In 1859 Emily Faithfull, an English women’s rights activist joined with other female activists including but not limited to, Jessie Boucherett, Bessie Rayner Parkes, and Barbara Bodichon to form the Society for Promoting the Employment of Women, for which she served as Secretary. Their aim was to open new areas of employment for women and campaigning to improve the standard of education that was available to women at the time.
Influenced by the Society, in 1860 Emily founded the Victoria Press, in Great Coram Street, London. The Victoria Press was a printing press that was established to give women the opportunity to work within the printing trade which until then was a trade almost completely confined to men. Emily employed women as compositors and men to do the presswork.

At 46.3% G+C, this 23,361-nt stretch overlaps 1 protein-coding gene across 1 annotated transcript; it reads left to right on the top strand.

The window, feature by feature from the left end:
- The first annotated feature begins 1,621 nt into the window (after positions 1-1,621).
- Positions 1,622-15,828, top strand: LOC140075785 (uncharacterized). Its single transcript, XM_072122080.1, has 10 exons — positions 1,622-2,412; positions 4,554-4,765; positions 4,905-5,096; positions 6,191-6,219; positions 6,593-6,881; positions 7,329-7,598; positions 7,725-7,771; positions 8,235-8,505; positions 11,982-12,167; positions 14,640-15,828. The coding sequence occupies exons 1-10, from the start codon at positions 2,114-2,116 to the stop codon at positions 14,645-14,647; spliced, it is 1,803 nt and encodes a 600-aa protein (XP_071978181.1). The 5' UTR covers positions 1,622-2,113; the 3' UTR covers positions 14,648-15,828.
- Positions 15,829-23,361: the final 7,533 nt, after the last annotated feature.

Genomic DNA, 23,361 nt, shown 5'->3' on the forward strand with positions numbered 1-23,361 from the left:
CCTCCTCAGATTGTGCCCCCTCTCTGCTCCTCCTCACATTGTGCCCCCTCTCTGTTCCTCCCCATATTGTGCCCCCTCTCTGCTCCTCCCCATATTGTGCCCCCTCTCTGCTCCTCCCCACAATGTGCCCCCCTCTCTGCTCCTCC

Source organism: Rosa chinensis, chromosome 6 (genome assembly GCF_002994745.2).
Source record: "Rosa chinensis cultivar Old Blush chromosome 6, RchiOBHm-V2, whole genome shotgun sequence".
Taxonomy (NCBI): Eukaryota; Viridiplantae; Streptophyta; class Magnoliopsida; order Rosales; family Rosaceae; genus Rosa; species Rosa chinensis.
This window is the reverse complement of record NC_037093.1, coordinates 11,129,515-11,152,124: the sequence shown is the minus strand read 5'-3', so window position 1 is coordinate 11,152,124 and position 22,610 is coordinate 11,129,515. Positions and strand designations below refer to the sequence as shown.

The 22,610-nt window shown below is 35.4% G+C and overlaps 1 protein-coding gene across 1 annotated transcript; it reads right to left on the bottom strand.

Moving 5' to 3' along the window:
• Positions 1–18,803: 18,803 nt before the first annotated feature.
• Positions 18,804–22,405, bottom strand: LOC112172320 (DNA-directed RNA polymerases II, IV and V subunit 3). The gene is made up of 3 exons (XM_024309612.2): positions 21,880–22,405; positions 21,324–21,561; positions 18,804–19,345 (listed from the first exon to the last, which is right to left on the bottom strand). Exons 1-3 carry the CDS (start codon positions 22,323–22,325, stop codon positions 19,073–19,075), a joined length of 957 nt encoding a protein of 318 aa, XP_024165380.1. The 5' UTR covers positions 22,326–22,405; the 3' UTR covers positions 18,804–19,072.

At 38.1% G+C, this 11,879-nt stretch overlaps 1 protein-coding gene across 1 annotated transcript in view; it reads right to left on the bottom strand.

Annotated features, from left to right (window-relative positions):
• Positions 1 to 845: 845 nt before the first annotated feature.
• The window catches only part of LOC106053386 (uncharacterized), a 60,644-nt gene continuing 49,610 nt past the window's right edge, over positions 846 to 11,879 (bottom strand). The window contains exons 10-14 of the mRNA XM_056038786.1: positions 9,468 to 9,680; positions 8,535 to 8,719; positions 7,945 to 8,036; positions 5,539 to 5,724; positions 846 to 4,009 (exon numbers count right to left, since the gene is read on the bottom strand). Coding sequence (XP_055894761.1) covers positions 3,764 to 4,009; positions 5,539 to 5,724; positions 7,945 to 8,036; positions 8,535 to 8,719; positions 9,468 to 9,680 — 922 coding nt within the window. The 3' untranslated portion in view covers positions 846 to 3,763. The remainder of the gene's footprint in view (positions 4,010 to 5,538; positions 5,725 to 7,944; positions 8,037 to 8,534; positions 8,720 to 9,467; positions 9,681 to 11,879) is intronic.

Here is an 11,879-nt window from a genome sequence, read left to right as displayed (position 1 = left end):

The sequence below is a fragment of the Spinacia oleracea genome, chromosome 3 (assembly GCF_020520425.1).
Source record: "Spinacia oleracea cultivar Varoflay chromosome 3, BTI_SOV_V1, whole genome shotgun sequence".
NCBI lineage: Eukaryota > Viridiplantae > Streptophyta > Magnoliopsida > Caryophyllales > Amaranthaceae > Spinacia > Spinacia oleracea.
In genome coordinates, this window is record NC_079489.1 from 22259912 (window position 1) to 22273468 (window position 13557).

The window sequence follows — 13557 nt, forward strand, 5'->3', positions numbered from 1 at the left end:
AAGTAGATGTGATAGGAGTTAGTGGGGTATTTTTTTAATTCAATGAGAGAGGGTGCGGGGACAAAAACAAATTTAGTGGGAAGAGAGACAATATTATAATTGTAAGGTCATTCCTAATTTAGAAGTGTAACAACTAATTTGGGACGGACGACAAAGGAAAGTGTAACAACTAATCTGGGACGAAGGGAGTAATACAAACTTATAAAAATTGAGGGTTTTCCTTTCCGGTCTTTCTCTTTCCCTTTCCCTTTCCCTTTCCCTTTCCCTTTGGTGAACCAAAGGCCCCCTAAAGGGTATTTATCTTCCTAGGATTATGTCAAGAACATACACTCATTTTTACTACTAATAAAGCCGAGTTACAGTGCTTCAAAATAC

Within a couple of years, the Victoria Press acquired a strong reputation for quality printing. In 1862 after publishing her first book “The Victoria Regia” Emily Faithfull was appointed “Printer and Publisher in Ordinary to Her Majesty”. As a result of her work attracting the approval of Queen Victoria.
The Press continued to operate for many years, producing a strong body of work. In 1863 Emily Faithfull established her own journal “The Victoria Magazine” which had thirty-five volumes published and in 1868 she published her own novel “Change upon Change” A love story with an underlying theme about how women need to have access to education.
In later life, she went on to give lectures in both Britain and the United States and in 1875 joined the Women’s Trade Union League. After dedicating her life to improving women’s rights, and making an unforgettable impact in the printing industry, Emily Faithfull died aged sixty, on the 31st May 1895 in Manchester.
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